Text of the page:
So basically, if you've made it this far in my post you can see how everything pretty much backfired on me and we would've been much better off with no "help" at all. This time I am not inviting anyone around the time of the birth and they can all visit afterward. Even though we are once again moving to a new state where I will know no one and may not have anyone we trust to watch our two kids, as of now, I do not want to risk the drama happening again. We will hire a doula to watch the kids if we have to.
Mama to Avalon 1/07 , Austin 1/10 in between and Avery 12/11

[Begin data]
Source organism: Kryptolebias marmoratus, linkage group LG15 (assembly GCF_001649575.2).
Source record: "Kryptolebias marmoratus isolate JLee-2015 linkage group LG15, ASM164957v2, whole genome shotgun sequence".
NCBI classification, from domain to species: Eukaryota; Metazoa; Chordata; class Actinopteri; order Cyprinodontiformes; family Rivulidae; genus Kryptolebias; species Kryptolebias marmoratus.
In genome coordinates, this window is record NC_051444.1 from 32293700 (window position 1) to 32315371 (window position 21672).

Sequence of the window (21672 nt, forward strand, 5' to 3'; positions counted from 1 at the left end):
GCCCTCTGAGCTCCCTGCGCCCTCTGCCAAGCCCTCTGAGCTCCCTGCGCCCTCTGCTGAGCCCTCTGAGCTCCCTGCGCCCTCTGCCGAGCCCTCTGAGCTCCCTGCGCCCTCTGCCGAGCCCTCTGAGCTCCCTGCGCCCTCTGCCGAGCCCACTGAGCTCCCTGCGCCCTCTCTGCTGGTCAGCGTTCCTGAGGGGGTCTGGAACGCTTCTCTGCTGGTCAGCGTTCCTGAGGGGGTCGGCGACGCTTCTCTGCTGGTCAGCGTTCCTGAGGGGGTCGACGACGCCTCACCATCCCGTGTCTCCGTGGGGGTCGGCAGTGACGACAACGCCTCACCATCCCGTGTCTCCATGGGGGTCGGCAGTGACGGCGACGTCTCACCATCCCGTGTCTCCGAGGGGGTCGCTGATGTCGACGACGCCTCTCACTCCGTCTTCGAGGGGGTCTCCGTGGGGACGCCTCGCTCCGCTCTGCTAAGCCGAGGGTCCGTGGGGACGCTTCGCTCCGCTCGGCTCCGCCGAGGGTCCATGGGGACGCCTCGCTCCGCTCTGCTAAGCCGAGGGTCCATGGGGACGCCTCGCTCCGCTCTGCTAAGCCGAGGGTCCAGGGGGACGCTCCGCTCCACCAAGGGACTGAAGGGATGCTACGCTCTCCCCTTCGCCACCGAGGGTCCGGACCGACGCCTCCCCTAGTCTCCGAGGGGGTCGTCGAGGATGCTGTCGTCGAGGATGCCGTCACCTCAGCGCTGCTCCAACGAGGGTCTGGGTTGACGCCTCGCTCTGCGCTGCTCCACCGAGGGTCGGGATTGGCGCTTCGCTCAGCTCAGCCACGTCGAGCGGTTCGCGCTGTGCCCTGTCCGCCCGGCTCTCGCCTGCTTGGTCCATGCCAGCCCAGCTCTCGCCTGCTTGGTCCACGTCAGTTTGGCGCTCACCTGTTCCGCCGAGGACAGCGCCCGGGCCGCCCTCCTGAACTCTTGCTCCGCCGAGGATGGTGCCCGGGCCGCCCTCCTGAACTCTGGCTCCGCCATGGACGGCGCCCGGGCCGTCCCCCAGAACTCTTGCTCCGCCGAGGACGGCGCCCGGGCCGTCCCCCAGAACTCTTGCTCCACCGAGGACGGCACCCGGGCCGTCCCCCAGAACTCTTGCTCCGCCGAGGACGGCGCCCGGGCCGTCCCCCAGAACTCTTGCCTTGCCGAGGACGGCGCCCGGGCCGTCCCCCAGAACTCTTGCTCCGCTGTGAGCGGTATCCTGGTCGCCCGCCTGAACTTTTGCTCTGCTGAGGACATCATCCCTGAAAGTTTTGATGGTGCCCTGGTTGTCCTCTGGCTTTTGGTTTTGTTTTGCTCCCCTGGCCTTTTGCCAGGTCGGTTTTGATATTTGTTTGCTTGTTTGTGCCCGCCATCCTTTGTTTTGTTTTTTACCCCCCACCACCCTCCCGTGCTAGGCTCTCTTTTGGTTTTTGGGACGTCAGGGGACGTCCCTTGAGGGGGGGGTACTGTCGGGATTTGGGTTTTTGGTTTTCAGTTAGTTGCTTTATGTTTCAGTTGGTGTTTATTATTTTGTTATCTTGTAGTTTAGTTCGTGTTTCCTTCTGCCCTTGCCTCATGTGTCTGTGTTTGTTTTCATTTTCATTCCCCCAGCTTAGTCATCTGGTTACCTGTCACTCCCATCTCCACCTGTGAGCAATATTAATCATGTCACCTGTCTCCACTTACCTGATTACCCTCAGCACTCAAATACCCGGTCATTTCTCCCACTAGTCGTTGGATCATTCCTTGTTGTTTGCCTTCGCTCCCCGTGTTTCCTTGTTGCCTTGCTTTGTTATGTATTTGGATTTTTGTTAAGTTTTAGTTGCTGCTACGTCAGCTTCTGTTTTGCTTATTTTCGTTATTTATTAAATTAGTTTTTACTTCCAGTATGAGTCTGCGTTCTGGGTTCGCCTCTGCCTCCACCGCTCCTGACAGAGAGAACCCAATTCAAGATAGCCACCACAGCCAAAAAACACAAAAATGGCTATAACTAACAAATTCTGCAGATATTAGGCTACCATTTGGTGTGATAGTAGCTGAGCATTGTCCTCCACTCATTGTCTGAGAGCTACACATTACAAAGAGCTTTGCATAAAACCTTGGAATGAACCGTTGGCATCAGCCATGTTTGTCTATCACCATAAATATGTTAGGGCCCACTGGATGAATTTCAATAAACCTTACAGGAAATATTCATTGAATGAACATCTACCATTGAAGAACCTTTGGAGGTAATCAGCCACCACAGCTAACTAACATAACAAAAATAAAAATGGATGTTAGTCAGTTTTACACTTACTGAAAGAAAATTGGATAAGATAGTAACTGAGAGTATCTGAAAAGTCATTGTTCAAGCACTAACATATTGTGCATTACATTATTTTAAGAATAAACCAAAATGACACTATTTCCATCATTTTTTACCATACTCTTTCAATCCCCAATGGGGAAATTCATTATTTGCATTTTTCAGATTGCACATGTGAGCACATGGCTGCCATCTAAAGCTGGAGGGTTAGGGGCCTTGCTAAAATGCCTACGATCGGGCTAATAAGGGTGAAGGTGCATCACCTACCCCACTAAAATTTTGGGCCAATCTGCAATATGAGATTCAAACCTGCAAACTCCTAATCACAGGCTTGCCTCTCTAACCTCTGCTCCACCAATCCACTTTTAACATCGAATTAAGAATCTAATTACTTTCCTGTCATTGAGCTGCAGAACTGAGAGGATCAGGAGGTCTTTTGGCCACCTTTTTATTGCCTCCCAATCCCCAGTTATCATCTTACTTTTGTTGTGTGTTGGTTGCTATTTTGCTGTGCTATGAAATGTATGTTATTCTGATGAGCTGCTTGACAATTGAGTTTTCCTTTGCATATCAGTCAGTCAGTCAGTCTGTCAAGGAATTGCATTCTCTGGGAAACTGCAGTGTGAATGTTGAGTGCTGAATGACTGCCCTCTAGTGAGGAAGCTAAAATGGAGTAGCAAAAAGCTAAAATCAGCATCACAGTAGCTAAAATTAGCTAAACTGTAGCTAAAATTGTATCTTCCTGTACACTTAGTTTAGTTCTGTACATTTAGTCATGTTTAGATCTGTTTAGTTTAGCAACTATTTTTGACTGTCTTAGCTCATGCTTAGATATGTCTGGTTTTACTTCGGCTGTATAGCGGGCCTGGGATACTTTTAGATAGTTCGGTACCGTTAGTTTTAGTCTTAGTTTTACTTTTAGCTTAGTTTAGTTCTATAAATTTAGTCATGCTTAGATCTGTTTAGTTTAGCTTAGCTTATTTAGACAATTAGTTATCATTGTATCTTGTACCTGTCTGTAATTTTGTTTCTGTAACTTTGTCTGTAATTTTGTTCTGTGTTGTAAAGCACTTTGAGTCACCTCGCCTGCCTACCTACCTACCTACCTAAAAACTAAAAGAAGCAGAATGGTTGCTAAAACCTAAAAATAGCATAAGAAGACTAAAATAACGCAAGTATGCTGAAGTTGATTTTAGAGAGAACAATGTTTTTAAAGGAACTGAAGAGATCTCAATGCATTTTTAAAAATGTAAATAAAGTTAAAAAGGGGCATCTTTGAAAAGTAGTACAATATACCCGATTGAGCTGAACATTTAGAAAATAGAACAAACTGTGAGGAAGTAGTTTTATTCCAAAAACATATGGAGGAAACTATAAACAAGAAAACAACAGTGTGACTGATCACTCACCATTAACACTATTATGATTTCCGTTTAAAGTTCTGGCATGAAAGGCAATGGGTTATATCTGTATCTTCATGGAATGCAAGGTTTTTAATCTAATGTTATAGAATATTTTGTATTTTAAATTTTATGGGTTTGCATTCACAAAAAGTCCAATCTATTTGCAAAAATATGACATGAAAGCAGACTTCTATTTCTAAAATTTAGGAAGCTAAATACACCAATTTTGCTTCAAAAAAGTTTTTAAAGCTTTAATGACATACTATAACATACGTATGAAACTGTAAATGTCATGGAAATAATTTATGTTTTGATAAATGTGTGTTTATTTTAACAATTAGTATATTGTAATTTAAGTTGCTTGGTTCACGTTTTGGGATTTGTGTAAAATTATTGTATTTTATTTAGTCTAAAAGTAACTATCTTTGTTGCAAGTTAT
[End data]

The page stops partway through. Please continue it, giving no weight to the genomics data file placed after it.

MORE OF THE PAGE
Wow! It always surprises me how people can ignore that the mother/father are the ones welcoming a new life and having their world turned upside down. Instead, they want it their way! Just like your mother said- basically that you should take the help or leave it. Well, if it's isn't "helpful" from my perspective, is it really help? You know? My FIL was just like your sister- scowling and pouty. Pretty obnoxious behavior for an adult, if you ask me. I understand that the grandparents have their desires for how things should be with their kids/grandkids, especially surrounding such a beautiful event, but at the end of the day it's MY new family and MY life and MY baby and MY body. I get the impression from both my mother and MIL that they don't recall how difficult birthing is, how hard the recovery period can be, how stressful it is to have to take care of a new life with little to no sleep. (i hope that doesn't sound like I don't like mothering, I do, but it is certainly very trying, especially in those first weeks.) I'm sure there are mothers who deal with it better than me, but I certainly have a transition period where I need to learn how to balance caring for myself, my baby, and my husband. Its a tough job :) All I'm asking is for people to ask what we need instead of imposing their ideas, and to understand (maybe even sympathize) when what we want is different from what they expected.